This point also helps explain the greater involvement of women in the libertarian movement. Social science research suggests that women are, on average, less willing to violate social norms and court unpopularity than men are. That’s not necessarily a bad quality; as a result, women are less likely than men to act like insensitive jerks. But it also makes them less willing to adopt unpopular or stigmatized political ideologies (for similar reasons, women are less likely than men to be atheists). The mainstreaming of libertarianism has increased its appeal to both genders, but may be especially important for women.

Second, the effect of the internet goes beyond facilitating networking by people who are already libertarian. It also enables more people to learn about the existence of libertarianism in the first place. At most academic institutions (including most academically strong high schools), left-liberalism is the overwhelmingly dominant political ideology. Some students, however, reject liberalism for any number of possible reasons. In my case, it was the experience of being an immigrant from the Soviet Union. For others, it may have to do with their personality type or other factors.

In an earlier era, many of these people would not be aware of any alternatives to liberalism other than conservatism or establishment centrism. As a result, they became conservatives or centrists themselves or simply lost interest in politics altogether. I myself might not have become aware of libertarianism when I was in high school were it not for my father’s introducing me to the work of Milton Friedman and Thomas Sowell, and my own discovery of Robert Nozick as a result of involvement in high school debate.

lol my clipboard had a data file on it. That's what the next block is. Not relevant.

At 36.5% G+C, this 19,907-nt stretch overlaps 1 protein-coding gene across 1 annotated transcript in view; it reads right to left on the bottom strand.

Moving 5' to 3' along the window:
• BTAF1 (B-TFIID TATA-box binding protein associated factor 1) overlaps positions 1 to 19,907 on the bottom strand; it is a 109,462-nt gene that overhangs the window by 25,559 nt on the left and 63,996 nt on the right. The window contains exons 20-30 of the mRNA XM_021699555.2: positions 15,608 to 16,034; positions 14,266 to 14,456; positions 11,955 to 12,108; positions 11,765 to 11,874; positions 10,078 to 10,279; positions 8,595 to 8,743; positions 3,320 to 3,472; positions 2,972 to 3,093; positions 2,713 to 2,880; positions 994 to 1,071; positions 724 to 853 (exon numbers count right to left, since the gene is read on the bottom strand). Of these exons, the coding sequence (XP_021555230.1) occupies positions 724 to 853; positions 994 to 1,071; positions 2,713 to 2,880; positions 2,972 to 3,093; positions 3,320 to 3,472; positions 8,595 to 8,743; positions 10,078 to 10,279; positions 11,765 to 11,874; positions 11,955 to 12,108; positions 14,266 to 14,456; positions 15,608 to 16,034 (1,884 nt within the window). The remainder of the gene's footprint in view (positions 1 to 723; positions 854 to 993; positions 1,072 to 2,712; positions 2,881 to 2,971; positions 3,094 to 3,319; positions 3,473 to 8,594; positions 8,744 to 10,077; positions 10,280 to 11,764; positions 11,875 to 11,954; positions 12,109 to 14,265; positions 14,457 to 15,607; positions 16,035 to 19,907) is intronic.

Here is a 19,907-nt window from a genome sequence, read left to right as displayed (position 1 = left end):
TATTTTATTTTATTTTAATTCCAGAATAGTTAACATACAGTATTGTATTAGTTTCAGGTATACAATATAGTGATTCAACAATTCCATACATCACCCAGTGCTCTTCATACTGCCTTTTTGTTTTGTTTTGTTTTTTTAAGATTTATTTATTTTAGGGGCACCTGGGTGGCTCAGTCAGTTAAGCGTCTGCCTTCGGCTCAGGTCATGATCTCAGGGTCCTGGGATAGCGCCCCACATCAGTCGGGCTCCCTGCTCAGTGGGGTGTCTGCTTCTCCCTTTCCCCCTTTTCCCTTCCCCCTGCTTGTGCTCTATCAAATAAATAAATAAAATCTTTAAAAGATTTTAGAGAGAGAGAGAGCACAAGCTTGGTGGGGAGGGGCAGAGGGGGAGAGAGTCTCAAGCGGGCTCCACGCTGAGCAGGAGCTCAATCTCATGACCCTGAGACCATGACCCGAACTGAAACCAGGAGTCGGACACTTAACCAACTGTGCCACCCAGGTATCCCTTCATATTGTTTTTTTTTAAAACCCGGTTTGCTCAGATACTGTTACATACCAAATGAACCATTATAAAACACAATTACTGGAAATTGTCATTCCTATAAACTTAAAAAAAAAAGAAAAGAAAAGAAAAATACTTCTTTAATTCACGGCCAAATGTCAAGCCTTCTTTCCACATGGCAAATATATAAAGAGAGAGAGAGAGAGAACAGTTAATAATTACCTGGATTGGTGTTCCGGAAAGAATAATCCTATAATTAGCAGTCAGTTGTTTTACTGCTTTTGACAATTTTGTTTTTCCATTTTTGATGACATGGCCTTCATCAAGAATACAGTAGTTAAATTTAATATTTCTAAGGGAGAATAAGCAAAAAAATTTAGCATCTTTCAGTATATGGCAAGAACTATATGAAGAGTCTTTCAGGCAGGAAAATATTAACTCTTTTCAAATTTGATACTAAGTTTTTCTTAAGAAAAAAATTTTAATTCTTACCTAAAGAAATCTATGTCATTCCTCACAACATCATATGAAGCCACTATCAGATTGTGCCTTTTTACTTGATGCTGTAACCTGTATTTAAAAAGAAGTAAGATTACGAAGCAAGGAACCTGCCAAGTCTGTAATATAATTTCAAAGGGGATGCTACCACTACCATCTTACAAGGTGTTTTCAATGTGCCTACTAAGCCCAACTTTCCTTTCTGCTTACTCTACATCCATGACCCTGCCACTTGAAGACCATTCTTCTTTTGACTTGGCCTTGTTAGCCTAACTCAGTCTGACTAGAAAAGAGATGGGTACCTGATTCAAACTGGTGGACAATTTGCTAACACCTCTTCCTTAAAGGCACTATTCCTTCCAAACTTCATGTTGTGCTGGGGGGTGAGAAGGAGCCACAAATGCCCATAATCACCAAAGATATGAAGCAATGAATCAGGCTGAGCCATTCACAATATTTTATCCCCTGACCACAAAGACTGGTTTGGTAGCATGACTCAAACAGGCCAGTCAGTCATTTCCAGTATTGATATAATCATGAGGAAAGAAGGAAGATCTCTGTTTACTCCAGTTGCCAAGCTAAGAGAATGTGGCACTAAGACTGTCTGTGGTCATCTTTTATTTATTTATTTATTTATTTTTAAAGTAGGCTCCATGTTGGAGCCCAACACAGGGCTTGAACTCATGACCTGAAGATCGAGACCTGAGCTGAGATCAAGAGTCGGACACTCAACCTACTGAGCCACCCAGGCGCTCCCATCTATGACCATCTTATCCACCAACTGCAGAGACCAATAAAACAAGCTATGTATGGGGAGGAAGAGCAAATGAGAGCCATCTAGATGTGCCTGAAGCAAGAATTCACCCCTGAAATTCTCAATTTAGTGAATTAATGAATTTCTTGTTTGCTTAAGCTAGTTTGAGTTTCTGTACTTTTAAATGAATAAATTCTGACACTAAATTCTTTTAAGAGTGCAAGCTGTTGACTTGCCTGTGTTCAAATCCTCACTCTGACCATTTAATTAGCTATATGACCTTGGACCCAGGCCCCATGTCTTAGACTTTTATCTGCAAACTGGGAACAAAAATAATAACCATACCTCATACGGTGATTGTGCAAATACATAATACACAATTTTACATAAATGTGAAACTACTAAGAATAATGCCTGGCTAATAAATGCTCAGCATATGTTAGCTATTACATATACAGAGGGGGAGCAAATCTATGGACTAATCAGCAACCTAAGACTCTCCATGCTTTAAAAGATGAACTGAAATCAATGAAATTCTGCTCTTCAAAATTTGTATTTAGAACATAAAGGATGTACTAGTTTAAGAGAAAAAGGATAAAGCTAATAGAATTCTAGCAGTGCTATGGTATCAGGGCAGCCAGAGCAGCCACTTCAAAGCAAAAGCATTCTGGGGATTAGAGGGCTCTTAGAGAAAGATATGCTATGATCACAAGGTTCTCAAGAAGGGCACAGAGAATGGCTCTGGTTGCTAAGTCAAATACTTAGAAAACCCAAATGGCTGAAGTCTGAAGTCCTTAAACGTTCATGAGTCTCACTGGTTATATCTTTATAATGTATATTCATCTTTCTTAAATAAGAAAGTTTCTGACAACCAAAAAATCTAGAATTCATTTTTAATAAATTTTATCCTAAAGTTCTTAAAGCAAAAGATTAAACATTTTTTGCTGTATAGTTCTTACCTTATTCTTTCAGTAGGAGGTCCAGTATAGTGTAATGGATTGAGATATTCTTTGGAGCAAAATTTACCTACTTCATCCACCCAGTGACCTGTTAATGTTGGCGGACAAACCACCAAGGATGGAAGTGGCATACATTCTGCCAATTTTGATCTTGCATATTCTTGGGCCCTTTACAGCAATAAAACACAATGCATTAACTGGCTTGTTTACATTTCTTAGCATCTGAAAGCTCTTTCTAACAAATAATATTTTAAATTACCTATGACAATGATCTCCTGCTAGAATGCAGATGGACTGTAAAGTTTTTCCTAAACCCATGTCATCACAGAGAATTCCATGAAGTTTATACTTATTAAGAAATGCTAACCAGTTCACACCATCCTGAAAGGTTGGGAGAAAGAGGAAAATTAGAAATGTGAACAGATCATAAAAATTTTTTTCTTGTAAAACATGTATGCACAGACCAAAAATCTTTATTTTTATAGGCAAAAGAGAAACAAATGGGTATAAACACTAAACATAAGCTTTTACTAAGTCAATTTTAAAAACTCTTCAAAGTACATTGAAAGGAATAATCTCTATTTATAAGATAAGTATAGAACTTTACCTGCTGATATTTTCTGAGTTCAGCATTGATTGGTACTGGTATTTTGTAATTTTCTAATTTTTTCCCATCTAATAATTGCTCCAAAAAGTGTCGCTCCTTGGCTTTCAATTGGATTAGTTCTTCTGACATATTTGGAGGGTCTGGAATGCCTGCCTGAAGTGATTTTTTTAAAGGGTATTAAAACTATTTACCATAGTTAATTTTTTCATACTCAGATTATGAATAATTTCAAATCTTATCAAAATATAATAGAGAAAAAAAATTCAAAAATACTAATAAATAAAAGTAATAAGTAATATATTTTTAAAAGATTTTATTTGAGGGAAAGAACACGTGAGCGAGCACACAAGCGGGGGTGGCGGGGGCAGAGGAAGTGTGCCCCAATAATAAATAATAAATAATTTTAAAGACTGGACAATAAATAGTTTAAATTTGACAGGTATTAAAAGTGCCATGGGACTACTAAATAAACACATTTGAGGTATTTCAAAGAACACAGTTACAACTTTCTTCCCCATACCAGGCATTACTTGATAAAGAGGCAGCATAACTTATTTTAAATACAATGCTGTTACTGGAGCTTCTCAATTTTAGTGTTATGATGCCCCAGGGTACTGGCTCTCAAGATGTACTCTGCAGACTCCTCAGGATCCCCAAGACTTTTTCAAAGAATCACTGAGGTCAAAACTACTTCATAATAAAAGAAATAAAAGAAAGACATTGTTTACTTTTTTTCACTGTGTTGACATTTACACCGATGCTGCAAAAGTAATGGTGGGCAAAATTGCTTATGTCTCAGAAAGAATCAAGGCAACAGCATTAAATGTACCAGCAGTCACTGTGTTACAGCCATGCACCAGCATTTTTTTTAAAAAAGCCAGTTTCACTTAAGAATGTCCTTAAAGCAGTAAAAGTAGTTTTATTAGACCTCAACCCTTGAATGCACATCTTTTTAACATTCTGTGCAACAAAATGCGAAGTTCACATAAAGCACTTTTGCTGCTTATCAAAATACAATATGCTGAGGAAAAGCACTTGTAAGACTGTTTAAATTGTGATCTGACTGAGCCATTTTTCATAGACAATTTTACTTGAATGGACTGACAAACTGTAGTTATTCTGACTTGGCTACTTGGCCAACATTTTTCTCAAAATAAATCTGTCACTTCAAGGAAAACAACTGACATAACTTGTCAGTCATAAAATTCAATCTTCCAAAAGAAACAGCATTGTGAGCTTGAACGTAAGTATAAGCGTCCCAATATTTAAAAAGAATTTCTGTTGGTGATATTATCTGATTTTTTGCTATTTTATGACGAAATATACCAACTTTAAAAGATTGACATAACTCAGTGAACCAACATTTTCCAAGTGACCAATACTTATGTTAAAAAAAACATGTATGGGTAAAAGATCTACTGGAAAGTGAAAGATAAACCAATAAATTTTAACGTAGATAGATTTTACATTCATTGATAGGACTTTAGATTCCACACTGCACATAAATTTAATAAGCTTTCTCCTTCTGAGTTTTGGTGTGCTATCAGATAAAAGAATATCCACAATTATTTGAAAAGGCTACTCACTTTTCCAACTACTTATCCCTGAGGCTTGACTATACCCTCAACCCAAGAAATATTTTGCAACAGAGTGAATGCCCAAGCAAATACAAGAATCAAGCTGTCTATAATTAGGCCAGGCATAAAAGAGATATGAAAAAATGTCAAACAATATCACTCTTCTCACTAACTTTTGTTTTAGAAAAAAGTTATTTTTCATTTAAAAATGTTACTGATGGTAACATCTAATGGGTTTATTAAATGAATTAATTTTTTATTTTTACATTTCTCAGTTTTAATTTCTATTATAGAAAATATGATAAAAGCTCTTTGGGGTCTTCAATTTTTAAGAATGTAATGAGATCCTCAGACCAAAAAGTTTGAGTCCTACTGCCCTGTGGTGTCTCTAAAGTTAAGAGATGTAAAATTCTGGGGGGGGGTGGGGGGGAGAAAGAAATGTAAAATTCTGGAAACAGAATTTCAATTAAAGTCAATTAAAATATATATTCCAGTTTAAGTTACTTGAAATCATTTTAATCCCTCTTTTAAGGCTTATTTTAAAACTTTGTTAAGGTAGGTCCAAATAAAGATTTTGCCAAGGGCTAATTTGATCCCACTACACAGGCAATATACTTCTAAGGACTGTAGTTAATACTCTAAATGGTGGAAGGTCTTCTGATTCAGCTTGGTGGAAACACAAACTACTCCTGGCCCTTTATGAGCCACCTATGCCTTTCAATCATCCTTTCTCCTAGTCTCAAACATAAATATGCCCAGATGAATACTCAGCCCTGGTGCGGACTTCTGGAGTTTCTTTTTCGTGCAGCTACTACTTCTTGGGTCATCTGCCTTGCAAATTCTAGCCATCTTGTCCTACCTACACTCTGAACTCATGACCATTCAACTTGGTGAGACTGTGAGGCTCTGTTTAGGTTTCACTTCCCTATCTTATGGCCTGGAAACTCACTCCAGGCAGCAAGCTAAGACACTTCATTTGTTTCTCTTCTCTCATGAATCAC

With the proliferation of libertarian blogs and other websites, any high school or college student with a strong interest in politics is likely to become aware of libertarianism as a potential alternative to liberalism and conservatism. The fact that these people learn about libertarianism while they are still young is critical; most people become less receptive to new ideas as they get older, especially if they go against their preexisting views. If I had first learned about libertarianism when I was 35 rather than 15, it’s a lot less likely that I would be a libertarian today. This is not because libertarianism has some special appeal to the young, but because older people are less likely to adopt new political ideas of any kind, libertarian or otherwise. Because the internet enables more people to become aware of libertarianism at an early age, a much higher proportion of those who might find libertarianism appealing will learn about it and become converts.

Obviously, “rationally ignorant” people who pay little or no attention to politics are still largely unaware of libertarianism. But they are unlikely to become active participants in an ideological movement, though libertarians can and should do a lot more to channel this group’s skepticism about government in a more libertarian direction.